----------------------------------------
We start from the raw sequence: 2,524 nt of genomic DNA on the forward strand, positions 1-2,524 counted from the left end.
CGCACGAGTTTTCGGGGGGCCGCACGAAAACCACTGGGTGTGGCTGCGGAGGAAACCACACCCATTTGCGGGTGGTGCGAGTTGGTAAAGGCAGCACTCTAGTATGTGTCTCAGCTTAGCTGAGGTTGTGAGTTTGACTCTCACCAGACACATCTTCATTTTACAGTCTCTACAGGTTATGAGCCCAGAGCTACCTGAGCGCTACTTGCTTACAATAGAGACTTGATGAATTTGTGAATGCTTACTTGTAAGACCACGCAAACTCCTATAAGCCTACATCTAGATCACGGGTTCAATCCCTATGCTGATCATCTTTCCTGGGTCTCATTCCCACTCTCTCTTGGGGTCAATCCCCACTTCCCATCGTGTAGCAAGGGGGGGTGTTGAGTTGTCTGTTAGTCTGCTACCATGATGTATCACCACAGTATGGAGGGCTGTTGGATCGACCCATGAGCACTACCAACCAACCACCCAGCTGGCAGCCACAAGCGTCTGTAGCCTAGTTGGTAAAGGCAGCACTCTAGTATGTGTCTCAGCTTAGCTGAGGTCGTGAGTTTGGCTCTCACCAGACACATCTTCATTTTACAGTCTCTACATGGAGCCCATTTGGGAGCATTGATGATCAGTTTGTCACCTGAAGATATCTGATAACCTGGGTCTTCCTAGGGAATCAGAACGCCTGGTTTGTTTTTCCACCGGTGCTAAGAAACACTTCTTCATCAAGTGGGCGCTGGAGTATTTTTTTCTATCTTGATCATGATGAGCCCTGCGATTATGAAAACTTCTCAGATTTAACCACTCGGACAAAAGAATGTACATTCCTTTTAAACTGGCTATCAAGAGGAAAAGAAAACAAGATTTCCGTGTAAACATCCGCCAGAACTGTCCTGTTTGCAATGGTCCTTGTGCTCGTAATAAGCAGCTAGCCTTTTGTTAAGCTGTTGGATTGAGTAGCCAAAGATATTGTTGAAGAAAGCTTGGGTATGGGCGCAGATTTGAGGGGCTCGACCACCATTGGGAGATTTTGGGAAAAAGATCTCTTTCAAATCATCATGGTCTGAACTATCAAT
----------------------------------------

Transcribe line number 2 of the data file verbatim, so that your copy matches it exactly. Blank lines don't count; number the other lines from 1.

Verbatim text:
CGCACGAGTTTTCGGGGGGCCGCACGAAAACCACTGGGTGTGGCTGCGGAGGAAACCACACCCATTTGCGGGTGGTGCGAGTTGGTAAAGGCAGCACTCTAGTATGTGTCTCAGCTTAGCTGAGGTTGTGAGTTTGACTCTCACCAGACACATCTTCATTTTACAGTCTCTACAGGTTATGAGCCCAGAGCTACCTGAGCGCTACTTGCTTACAATAGAGACTTGATGAATTTGTGAATGCTTACTTGTAAGACCACGCAAACTCCTATAAGCCTACATCTAGATCACGGGTTCAATCCCTATGCTGATCATCTTTCCTGGGTCTCATTCCCACTCTCTCTTGGGGTCAATCCCCACTTCCCATCGTGTAGCAAGGGGGGGTGTTGAGTTGTCTGTTAGTCTGCTACCATGATGTATCACCACAGTATGGAGGGCTGTTGGATCGACCCATGAGCACTACCAACCAACCACCCAGCTGGCAGCCACAAGCGTCTGTAGCCTAGTTGGTAAAGGCAGCACTCTAGTATGTGTCTCAGCTTAGCTGAGGTCGTGAGTTTGGCTCTCACCAGACACATCTTCATTTTACAGTCTCTACATGGAGCCCATTTGGGAGCATTGATGATCAGTTTGTCACCTGAAGATATCTGATAACCTGGGTCTTCCTAGGGAATCAGAACGCCTGGTTTGTTTTTCCACCGGTGCTAAGAAACACTTCTTCATCAAGTGGGCGCTGGAGTATTTTTTTCTATCTTGATCATGATGAGCCCTGCGATTATGAAAACTTCTCAGATTTAACCACTCGGACAAAAGAATGTACATTCCTTTTAAACTGGCTATCAAGAGGAAAAGAAAACAAGATTTCCGTGTAAACATCCGCCAGAACTGTCCTGTTTGCAATGGTCCTTGTGCTCGTAATAAGCAGCTAGCCTTTTGTTAAGCTGTTGGATTGAGTAGCCAAAGATATTGTTGAAGAAAGCTTGGGTATGGGCGCAGATTTGAGGGGCTCGACCACCATTGGGAGATTTTGGGAAAAAGATCTCTTTCAAATCATCATGGTCTGAACTATCAAT